Why We Built The Record

How The Marshall Project Is Building a Hub for Criminal Justice Journalism

There is an untapped value in a reporter’s endorsement of an article about something on their beat. They cite it. They post it to Twitter. They send it to colleagues. What if you could capture every important article read by reporters across your company—then categorize them by topic, place, and person?

It would become much easier for a college student to write a term paper about juvenile justice. Or for a reporter on deadline to file a context-heavy piece about a jail suicide epidemic in their community. Or for an academic to find secondary source material about prosecutorial misconduct. Or for a reader to fully understand the broader issues behind an unfolding news story out of San Bernardino, California.

So we’re introducing The Record, the Marshall Project’s compendium of reporter-curated criminal justice links. As a small newsroom, we knew from the beginning that aggregation would be an important part of our national report. The majority of our daily newsletter is aggregation. It seemed useful to try to collect all the work reporters do every day, rather than let those tabs close silently.

We hope organizing these links helps people cut through the volume of the daily news cycle and see these topics beyond the individual story.

Collecting Structured Data

The Record is powered by a simple tool we built in 2014—called Gator, short for aggregator—to collect stories being read by reporters during the course of their workday. It’s a bookmarklet, similar to Delicious. The reporter inputs each story and adds a few tags.

Instead of free-form tagging, we used a centralized tag database, which reporters can add to on the fly. Those same tags can be applied to any other content on the site, including our own posts.

To date, we’ve collected more than 14,000 links, organizing them among 2,500 tags.

We’ve already been using this tool to power our morning newsletter—anyone in the office can add a link, and in the morning, a drag-and-drop tool flows them into the template. This keeps formatting consistent in the newsletter template.

Now, we’re opening up this repository to the public as The Record. Readers, along with students, academics, reporters, and others can access these topic pages carrying Marshall Project original content as well as the best of the web collected by our reporters. ​

How The Record Works


The homepage is the entry point to The Record. There are two pieces, which we hope turn a bit of curiosity into a deeper look at a topic.

Of the dozen or so links created every day, we show the tags that have had the most links added in the past week, and the tags most recently changed. Our staff (especially Andrew Cohen!) does a pretty incredible job of reading hundreds of news sites, so this represents our best summary of what’s going on in criminal justice news.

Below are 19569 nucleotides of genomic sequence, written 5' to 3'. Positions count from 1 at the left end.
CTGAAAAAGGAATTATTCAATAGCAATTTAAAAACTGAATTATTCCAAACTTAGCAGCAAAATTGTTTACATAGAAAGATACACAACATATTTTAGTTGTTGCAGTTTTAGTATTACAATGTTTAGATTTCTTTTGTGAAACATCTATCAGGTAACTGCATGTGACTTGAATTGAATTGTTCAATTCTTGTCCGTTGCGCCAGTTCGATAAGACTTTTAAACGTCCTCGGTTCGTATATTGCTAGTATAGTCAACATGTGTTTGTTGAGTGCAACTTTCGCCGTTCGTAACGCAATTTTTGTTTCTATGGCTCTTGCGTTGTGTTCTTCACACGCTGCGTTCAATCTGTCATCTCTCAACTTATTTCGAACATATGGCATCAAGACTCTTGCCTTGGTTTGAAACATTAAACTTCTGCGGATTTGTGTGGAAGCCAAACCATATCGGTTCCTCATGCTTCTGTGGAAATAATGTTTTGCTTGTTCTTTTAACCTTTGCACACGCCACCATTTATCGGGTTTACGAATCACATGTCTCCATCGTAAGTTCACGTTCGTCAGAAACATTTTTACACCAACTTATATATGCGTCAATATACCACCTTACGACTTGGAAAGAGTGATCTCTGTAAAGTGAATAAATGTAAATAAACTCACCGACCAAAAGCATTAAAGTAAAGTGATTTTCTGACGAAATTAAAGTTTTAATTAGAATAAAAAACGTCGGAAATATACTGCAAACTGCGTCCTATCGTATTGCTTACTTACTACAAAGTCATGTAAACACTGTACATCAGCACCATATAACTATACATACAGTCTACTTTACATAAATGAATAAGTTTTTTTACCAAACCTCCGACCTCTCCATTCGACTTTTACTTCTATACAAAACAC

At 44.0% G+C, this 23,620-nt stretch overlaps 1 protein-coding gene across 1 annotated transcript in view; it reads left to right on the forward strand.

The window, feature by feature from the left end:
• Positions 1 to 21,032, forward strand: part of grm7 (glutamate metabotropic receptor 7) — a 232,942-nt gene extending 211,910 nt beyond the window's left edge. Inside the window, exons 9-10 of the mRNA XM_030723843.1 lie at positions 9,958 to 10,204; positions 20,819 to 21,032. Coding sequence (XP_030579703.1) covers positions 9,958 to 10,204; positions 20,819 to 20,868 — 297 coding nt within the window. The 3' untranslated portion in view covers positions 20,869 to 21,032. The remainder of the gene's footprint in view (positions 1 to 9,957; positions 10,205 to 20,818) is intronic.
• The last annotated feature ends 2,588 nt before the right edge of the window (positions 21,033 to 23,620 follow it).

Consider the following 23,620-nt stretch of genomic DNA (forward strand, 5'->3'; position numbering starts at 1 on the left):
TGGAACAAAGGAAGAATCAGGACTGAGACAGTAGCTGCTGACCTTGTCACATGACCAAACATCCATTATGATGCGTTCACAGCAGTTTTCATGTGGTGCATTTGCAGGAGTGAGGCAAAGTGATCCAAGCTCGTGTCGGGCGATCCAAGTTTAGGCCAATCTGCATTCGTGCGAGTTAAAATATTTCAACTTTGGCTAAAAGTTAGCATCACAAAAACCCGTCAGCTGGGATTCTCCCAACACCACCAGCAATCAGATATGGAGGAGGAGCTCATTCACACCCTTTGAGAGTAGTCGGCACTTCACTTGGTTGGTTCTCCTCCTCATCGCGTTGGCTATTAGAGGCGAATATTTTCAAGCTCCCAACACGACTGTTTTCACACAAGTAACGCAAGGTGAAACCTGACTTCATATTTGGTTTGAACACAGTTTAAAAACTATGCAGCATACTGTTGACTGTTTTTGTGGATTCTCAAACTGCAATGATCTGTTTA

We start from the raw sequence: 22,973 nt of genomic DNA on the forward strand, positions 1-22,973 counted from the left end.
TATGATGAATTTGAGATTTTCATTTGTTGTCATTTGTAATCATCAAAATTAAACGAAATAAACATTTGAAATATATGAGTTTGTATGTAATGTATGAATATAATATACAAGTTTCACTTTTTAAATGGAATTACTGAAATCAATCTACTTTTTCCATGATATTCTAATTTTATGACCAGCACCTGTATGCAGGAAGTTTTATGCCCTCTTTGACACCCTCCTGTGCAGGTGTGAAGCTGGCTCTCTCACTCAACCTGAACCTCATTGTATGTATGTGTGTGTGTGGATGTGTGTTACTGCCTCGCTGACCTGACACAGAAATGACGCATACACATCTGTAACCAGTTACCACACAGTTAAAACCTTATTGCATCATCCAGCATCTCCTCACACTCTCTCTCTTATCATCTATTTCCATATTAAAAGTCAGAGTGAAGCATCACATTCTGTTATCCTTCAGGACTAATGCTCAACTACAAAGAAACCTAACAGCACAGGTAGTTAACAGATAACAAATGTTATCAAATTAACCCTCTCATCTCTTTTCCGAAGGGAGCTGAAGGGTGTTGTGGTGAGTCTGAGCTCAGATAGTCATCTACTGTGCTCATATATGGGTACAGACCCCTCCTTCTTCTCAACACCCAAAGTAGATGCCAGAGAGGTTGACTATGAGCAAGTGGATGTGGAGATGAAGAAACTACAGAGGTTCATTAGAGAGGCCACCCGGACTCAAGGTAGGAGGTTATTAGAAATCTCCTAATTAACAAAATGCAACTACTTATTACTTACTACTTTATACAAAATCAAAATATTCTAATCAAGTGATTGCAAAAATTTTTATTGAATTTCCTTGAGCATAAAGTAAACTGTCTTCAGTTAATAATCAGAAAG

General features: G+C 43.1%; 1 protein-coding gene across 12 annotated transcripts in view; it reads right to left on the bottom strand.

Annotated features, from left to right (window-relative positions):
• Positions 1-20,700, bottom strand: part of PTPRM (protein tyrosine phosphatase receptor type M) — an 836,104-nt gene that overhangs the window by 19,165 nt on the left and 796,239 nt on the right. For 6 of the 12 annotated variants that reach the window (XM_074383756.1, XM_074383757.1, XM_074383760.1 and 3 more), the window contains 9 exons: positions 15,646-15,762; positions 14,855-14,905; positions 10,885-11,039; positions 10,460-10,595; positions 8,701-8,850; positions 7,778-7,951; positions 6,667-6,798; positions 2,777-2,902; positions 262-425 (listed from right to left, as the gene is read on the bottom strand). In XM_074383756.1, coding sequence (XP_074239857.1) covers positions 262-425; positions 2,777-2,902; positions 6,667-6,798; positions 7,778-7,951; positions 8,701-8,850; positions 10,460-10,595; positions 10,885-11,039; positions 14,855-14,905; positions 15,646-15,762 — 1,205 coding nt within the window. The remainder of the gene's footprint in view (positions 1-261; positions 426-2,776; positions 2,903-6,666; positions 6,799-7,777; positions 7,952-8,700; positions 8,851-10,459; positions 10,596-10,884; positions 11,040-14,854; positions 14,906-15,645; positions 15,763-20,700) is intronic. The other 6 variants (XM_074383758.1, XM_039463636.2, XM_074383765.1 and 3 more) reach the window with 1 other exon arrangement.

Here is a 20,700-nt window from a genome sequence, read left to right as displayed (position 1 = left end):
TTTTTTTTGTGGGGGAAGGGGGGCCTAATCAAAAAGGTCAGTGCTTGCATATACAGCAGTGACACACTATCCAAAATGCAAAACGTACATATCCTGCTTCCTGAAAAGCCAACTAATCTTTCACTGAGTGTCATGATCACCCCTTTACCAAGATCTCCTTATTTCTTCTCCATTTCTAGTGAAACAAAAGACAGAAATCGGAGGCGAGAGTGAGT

The second way into The Record is search. The first search strategy is partial matching against tag names. The second uses the full text of the stories, stored in Elasticsearch, to suggest tags related to a general query. (Elasticsearch is a document database that excels at full text search on semi-structured data.)

For example, when the query “kids” is sent to Elasticsearch, it returns a set of the model IDs and associated scores. We then pull the links from the primary database, Postgres, along with the reporter-created tags. The query returns a couple dozen links, each with several tags. We roll those up to find the most popular tags.

While admittedly a relatively crude method, we’re excited to improve it as we get some live searches. It should go without saying: Taxonomies and search engines are very complicated.

Topic Pages

section landing page

Topic pages list Marshall Project original content, links from around the web, as well as related topics. Although, we may extend the type of content on each page to include maps or writethroughs related to the subject or storyline.

Creating structured data upfront makes it easier to query the aggregated links on these pages. The “Related Tags” module uses this—the number of links common to two tags acts as the weight in the graph—to retrieve similar tags. The “tagging” model is a has_many :through relation that creates an edge between a tag and a taggable—for us, taggables are either links or posts. As we experiment with the tag graph and our link metadata, we’re likely to move some of these computations to background jobs.

Links within a tag page can be sorted by “Popular” or “Recent.” Popular is measured by total Facebook share count. Recent is measured by when it was added. We investigated using “published time” instead, but looking at the structured data provided by these 600+ domains, we haven’t found a good solution for sorting by published date.